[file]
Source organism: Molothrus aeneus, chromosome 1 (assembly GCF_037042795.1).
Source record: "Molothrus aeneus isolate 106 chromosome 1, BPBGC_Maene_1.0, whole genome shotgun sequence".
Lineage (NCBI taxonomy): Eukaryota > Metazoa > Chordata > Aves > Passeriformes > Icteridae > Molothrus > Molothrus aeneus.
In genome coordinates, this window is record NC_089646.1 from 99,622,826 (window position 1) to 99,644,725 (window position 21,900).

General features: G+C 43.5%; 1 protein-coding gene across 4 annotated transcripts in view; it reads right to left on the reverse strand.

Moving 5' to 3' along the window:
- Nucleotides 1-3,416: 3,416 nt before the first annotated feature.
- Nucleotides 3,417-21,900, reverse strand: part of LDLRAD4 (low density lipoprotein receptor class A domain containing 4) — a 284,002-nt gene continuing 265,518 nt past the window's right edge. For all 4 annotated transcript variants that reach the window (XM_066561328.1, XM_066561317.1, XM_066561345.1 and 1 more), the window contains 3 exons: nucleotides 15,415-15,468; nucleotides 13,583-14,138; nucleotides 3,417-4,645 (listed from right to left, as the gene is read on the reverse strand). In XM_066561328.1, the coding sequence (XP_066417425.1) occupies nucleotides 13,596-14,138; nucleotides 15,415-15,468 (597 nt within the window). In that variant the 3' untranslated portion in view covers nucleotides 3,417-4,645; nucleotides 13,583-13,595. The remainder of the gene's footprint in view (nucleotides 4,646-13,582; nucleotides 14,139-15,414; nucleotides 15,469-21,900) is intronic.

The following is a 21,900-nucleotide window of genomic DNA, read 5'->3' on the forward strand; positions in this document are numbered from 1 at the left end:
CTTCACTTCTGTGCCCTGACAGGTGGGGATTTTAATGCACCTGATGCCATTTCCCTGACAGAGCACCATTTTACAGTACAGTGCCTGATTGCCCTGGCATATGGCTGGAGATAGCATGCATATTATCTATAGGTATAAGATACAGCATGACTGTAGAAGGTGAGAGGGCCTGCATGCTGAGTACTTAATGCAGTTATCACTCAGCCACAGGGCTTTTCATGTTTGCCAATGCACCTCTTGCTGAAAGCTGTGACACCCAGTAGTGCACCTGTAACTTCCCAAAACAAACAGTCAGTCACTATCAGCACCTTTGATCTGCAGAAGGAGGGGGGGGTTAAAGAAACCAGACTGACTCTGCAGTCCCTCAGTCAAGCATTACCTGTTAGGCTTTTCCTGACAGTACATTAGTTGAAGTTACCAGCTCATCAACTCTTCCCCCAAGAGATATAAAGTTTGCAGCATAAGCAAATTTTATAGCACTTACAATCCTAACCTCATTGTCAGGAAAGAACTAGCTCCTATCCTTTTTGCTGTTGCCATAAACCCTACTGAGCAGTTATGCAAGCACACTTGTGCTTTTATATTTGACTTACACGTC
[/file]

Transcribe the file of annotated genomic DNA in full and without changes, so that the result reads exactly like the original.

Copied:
Source organism: Molothrus aeneus, chromosome 1 (assembly GCF_037042795.1).
Source record: "Molothrus aeneus isolate 106 chromosome 1, BPBGC_Maene_1.0, whole genome shotgun sequence".
Lineage (NCBI taxonomy): Eukaryota > Metazoa > Chordata > Aves > Passeriformes > Icteridae > Molothrus > Molothrus aeneus.
In genome coordinates, this window is record NC_089646.1 from 99,622,826 (window position 1) to 99,644,725 (window position 21,900).

General features: G+C 43.5%; 1 protein-coding gene across 4 annotated transcripts in view; it reads right to left on the reverse strand.

Moving 5' to 3' along the window:
- Nucleotides 1-3,416: 3,416 nt before the first annotated feature.
- Nucleotides 3,417-21,900, reverse strand: part of LDLRAD4 (low density lipoprotein receptor class A domain containing 4) — a 284,002-nt gene continuing 265,518 nt past the window's right edge. For all 4 annotated transcript variants that reach the window (XM_066561328.1, XM_066561317.1, XM_066561345.1 and 1 more), the window contains 3 exons: nucleotides 15,415-15,468; nucleotides 13,583-14,138; nucleotides 3,417-4,645 (listed from right to left, as the gene is read on the reverse strand). In XM_066561328.1, the coding sequence (XP_066417425.1) occupies nucleotides 13,596-14,138; nucleotides 15,415-15,468 (597 nt within the window). In that variant the 3' untranslated portion in view covers nucleotides 3,417-4,645; nucleotides 13,583-13,595. The remainder of the gene's footprint in view (nucleotides 4,646-13,582; nucleotides 14,139-15,414; nucleotides 15,469-21,900) is intronic.

The following is a 21,900-nucleotide window of genomic DNA, read 5'->3' on the forward strand; positions in this document are numbered from 1 at the left end:
CTTCACTTCTGTGCCCTGACAGGTGGGGATTTTAATGCACCTGATGCCATTTCCCTGACAGAGCACCATTTTACAGTACAGTGCCTGATTGCCCTGGCATATGGCTGGAGATAGCATGCATATTATCTATAGGTATAAGATACAGCATGACTGTAGAAGGTGAGAGGGCCTGCATGCTGAGTACTTAATGCAGTTATCACTCAGCCACAGGGCTTTTCATGTTTGCCAATGCACCTCTTGCTGAAAGCTGTGACACCCAGTAGTGCACCTGTAACTTCCCAAAACAAACAGTCAGTCACTATCAGCACCTTTGATCTGCAGAAGGAGGGGGGGGTTAAAGAAACCAGACTGACTCTGCAGTCCCTCAGTCAAGCATTACCTGTTAGGCTTTTCCTGACAGTACATTAGTTGAAGTTACCAGCTCATCAACTCTTCCCCCAAGAGATATAAAGTTTGCAGCATAAGCAAATTTTATAGCACTTACAATCCTAACCTCATTGTCAGGAAAGAACTAGCTCCTATCCTTTTTGCTGTTGCCATAAACCCTACTGAGCAGTTATGCAAGCACACTTGTGCTTTTATATTTGACTTACACGTC